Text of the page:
1 pound of fresh strawberries, washed and trimmed
3 bananas
3 Tablespoons honey

    • Preheat the oven to 170 degrees.
    • Line a rimmed baking sheet with parchment paper or a non-stick baking mat (I used my Silpat)
    • Place all ingredients in the blender (I used my Vitamix) and process until smooth
    • Pour the fruit puree onto the prepared baking sheet and spread it into an even layer.
    • Bake for 4 to 6 hours.  Start checking at 4 hours to see if the surface is sticky.  When it’s no longer sticky, try to peel it up to ensure that the underside is also dry.  When it starts to peel cleanly off of the parchment/silpat it’s done.  Mine took the full 6 hours, but times will vary depending on ovens and the moisture in your fruit.
    • When the fruit leather has fully cooled, line it with parchment if necessary and use kitchen scissors to cut it widthwise into 8 strips.  Roll each strip up and secure with a little piece of tape.  

adapted slightly from Food Family & Finds

No-Fail Cutout Sugar Cookies



Christmas and cutout sugar cookies are practically synonymous in my little world. Christmas just wouldn’t be Christmas without buttery stars, trees, and gingerbread men covered in frosting and sparkling sugar. Baking tops my list of childhood holiday memories and I always wanted to continue that tradition with my own children. So, even though it was sure to be a sugar-amped disaster, I invited a few of my daughter’s friends over to decorate Christmas cutout sugar cookies this year.

I provided naked cutout sugar cookies, colored icing, sprinkles, and a cute container for the kids to take their goodies home in. My observations about cookie decorating with toddlers are as follows: 1.) A lot of frosting will be consumed before it ever has a chance to make it onto a cookie.  2.) There is seemingly no limit to how many sprinkles can adorn a single cookie.  3.) Many cookies will be eaten so quickly that they will never make it home with the kids.  4.) Making memories will be worth all the mess and resulting sugar high!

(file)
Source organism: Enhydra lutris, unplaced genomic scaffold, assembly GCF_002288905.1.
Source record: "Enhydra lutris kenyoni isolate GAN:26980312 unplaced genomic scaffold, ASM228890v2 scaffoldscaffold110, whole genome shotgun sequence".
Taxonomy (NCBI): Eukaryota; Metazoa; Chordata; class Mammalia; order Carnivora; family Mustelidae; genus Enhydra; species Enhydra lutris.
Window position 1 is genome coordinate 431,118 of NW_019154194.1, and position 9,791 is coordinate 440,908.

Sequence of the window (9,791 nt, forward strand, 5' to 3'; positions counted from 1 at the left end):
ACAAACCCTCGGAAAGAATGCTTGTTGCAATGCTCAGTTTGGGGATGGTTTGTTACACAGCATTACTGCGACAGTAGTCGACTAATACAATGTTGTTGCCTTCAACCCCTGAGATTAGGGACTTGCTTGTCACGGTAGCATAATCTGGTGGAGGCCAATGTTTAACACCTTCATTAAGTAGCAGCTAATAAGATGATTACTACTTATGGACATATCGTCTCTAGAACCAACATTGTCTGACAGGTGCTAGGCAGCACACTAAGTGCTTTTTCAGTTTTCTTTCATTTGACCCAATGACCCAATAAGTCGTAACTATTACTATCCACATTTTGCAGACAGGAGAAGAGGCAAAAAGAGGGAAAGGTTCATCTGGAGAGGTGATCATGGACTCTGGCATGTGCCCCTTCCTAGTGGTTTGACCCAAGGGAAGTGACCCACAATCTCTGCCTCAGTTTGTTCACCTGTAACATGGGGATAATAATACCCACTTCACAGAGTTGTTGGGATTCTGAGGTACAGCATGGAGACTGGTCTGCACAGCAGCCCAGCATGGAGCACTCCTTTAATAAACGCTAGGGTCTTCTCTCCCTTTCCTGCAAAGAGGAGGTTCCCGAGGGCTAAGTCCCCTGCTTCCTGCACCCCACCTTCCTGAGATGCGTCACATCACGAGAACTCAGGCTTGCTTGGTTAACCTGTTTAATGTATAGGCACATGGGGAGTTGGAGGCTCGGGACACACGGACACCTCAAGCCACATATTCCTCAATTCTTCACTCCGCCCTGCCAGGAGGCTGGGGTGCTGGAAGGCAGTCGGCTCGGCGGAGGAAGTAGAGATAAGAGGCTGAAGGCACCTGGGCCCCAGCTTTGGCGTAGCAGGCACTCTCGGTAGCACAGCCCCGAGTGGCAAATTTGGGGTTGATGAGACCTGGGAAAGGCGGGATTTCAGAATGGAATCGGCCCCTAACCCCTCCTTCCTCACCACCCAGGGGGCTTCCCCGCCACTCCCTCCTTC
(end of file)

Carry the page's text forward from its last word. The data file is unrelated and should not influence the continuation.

To create the blank canvases for decorating I used the same recipe that I’ve always used for my fancy fondant and royal icing covered cookies. It’s a fantastic basic recipe that has never given me any trouble and consistently produces great results. The cookies maintain their shape after baking and they taste great too! I used the icing recipe from my Soft Frosted Sugar Cookies, but you can cover your cookies with your favorite buttercream, royal icing, or fondant. If you prefer a plain cookie, leave them naked.



This makes a very stiff dough and a lot of it!  The cookie dough does freeze well or the recipe is easily halved if you want a smaller batch.

No-Fail Cutout Sugar Cookies

Yield: 3-4 dozen cookies

6 cups all-purpose flour
1 Tablespoon baking powder
1 teaspoon salt
1 teaspoon cinnamon
2 cups unsalted butter, room temperature
2 cups sugar
2 eggs, room temperature
2 teaspoons vanilla extract

    • Preheat the oven to 350 degrees.
    • Mix the first 4 ingredients (flour through cinnamon) in a medium bowl.
    • In a stand mixer fitted with the paddle attachment, cream the butter and sugar together until light and fluffy.
    • Add vanilla and then add eggs one at a time, mixing and scraping down the sides of the bowl between each addition.
    • Add dry ingredients to the butter mixture in 3 additions.  The dough will be a little crumbly… mix it until all the crumbs pull together into the dough.  Depending on the strength of your mixer, you may want to knead the dough by hand a few times to incorporate the last of the dry/crumbly dough.
    • Cover and chill the dough for at least an hour (or see my tips below).
    • Roll out to desired thickness on a floured surface.  Cut into shapes and transfer them to a cookie sheet (lightly greased or lined with parchment paper).
    • Bake for 8-10 minutes in the preheated oven. Times will vary due to thickness and shape of your cookies.  You want to look for the very first signs of browning along the edges to know when they are done baking. Cool on the cookie sheet for a few minutes before moving them to a wire cooling rack.
Tips and Tricks For Rolling Out Dough:
    • Want to chill your dough faster?  Roll out 1/3 of your freshly mixed dough between a non-stick baking mat (such as a Silpat) and a piece of parchment paper.  Place the sheet of dough onto a cookie sheet to keep it flat and place it into the fridge to chill.